According to indirect realism, we acquire knowledge of external objects by virtue of perceiving something else, namely appearances or sense-data. What is it that makes that attitude reasonable? The computer produces what seem to be genuine sense experiences, and also responds to your brain's output to make it seem that you are able to move about in your environment as you did when your brain was still in your body.
Thus, according to Williamson, justification, truth, and belief are necessary but not sufficient for knowledge. But the second occurrence of "identical" refers to numerical identity. Think of it like the mortar between bricks that begins at the very bottom level, locks them solid, and moves upwards to lock the higher bricks into place.
But just as there are no signs that will allow us to distinguish between waking and dreaming, there are no signs that will allow us to distinguish between beliefs that are accurate and beliefs which are the result of the machinations of an evil demon.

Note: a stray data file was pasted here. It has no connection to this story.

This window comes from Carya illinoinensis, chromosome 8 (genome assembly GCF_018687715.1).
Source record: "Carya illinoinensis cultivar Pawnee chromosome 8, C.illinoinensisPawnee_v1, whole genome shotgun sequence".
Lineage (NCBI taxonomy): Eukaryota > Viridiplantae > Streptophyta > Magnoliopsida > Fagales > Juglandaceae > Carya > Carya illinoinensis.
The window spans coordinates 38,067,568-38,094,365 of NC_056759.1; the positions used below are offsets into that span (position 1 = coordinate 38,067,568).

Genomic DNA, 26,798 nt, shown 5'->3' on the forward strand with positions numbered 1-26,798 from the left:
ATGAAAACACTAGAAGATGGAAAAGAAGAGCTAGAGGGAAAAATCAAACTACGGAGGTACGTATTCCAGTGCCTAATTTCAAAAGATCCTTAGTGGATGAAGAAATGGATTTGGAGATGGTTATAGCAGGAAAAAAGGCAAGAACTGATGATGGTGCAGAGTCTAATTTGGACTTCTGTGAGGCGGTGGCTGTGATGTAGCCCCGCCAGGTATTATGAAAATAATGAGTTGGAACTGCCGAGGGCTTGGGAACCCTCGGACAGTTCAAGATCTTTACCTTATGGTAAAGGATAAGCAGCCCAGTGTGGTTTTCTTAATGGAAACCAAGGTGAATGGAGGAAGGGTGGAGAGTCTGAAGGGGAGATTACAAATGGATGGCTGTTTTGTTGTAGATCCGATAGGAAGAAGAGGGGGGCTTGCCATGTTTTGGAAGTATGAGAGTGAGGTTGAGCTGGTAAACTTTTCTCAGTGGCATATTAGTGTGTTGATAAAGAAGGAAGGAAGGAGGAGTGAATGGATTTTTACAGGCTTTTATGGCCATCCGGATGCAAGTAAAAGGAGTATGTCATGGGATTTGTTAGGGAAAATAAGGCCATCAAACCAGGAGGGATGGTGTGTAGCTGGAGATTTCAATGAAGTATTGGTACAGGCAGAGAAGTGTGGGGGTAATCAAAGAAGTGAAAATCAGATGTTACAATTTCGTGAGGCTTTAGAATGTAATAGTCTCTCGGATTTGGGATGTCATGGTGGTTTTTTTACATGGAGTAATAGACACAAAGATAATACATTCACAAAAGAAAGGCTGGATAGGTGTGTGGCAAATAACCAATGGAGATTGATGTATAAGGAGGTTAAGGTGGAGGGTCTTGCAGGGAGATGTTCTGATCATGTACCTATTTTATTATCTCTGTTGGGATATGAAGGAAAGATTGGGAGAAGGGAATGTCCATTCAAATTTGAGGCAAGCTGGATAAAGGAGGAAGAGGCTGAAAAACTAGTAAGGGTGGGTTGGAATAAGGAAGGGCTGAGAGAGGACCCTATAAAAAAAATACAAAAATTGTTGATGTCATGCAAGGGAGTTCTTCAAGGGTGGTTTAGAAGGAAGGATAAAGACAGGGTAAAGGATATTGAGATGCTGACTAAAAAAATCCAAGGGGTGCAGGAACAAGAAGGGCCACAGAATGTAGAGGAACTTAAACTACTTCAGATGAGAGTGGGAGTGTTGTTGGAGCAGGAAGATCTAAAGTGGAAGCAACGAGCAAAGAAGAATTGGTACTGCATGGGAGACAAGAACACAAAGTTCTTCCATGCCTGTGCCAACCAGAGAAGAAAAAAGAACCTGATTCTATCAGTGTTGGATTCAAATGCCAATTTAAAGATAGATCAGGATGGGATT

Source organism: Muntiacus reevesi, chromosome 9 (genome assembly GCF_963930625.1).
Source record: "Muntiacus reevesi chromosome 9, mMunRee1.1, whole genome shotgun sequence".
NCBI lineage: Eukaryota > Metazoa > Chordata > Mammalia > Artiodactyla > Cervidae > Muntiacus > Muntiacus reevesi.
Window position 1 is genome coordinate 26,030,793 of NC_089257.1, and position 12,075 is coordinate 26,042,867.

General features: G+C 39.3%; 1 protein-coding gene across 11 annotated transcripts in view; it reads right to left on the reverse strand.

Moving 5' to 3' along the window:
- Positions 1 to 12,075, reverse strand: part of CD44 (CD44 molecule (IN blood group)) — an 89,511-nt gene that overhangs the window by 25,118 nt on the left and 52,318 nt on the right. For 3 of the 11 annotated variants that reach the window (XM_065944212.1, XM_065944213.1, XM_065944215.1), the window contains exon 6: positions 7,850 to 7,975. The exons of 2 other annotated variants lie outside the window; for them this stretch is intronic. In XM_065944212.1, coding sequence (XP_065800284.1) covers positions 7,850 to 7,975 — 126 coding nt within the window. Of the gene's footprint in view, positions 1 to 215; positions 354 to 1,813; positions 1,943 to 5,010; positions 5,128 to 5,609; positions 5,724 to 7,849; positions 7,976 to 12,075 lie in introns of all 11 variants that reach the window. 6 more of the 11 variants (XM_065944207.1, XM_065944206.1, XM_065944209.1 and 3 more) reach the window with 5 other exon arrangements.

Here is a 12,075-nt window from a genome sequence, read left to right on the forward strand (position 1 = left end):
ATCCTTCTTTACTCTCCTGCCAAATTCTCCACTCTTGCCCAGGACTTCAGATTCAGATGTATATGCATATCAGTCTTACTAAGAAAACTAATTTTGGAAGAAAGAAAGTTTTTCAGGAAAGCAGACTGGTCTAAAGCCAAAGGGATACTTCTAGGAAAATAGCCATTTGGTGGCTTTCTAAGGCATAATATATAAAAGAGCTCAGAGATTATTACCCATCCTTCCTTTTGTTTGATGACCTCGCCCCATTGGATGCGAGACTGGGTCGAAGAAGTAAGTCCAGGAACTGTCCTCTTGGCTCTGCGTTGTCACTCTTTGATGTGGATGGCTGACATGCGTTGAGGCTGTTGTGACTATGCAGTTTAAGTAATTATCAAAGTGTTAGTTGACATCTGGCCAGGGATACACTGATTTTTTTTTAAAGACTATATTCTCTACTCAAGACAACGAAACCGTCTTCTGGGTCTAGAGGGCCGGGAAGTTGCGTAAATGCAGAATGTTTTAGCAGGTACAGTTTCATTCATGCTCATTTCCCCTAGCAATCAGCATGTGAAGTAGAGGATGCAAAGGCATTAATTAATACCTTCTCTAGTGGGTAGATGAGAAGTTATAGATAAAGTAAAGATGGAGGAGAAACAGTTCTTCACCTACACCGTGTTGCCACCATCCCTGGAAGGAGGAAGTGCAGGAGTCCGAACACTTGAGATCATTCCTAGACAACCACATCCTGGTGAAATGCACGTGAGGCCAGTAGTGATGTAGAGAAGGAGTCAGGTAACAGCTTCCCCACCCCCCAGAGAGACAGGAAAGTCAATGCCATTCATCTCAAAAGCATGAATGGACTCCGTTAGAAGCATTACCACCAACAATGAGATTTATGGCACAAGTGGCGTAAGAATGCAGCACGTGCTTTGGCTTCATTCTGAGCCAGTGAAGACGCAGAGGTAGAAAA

These particulars are given to us through sense perceptions. Also, what is the principle that human knowledge reaches in explanation, and is considered a general primary criterion for distinguishing truth from other things?
Reliabilism says that the justification of one's beliefs is a function of, not one's evidence, but the reliability of one's belief sources such as memorial, perceptual and introspective states and processes. Let us see why.
This is also where we find the Truetemp example.